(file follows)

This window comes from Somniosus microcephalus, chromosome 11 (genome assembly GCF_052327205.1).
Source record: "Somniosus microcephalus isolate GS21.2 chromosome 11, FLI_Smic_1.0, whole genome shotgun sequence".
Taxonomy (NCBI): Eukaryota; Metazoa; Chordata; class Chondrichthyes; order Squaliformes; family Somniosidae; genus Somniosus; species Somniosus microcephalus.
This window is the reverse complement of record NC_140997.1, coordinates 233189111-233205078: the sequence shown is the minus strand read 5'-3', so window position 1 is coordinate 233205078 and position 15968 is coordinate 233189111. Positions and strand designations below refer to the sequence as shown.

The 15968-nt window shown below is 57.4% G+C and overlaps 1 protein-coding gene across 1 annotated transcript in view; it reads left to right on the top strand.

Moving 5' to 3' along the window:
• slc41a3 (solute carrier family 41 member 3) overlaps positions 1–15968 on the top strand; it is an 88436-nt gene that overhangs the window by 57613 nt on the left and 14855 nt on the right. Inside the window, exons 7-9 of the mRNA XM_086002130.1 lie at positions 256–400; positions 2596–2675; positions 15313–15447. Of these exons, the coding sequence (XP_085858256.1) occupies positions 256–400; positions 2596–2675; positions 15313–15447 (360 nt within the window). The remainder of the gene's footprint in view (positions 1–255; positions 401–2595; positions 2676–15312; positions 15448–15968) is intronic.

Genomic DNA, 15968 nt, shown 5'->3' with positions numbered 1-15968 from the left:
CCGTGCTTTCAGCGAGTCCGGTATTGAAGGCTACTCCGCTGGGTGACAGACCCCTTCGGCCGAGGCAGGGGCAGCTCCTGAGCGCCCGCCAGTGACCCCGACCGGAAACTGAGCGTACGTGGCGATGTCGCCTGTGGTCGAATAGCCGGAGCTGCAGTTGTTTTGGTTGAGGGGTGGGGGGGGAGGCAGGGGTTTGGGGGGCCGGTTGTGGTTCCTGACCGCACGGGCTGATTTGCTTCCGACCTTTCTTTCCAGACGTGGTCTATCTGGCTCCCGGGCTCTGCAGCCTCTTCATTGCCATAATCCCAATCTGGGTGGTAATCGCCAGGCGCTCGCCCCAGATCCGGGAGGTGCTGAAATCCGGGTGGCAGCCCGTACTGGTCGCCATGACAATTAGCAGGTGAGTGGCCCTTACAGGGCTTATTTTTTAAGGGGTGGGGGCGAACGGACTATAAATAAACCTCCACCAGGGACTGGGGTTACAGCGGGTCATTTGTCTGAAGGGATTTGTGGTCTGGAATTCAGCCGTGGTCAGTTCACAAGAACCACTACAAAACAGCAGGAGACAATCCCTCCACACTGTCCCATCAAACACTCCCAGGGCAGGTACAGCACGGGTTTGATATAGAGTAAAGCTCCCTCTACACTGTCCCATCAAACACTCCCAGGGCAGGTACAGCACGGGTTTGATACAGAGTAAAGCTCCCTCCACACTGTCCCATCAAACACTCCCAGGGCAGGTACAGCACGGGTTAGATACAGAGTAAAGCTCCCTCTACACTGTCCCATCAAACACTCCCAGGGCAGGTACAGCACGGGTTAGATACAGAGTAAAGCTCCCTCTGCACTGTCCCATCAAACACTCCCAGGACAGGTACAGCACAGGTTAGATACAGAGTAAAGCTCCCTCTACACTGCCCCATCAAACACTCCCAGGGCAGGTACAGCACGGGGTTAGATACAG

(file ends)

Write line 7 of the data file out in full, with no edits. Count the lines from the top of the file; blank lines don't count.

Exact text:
• slc41a3 (solute carrier family 41 member 3) overlaps positions 1–15968 on the top strand; it is an 88436-nt gene that overhangs the window by 57613 nt on the left and 14855 nt on the right. Inside the window, exons 7-9 of the mRNA XM_086002130.1 lie at positions 256–400; positions 2596–2675; positions 15313–15447. Of these exons, the coding sequence (XP_085858256.1) occupies positions 256–400; positions 2596–2675; positions 15313–15447 (360 nt within the window). The remainder of the gene's footprint in view (positions 1–255; positions 401–2595; positions 2676–15312; positions 15448–15968) is intronic.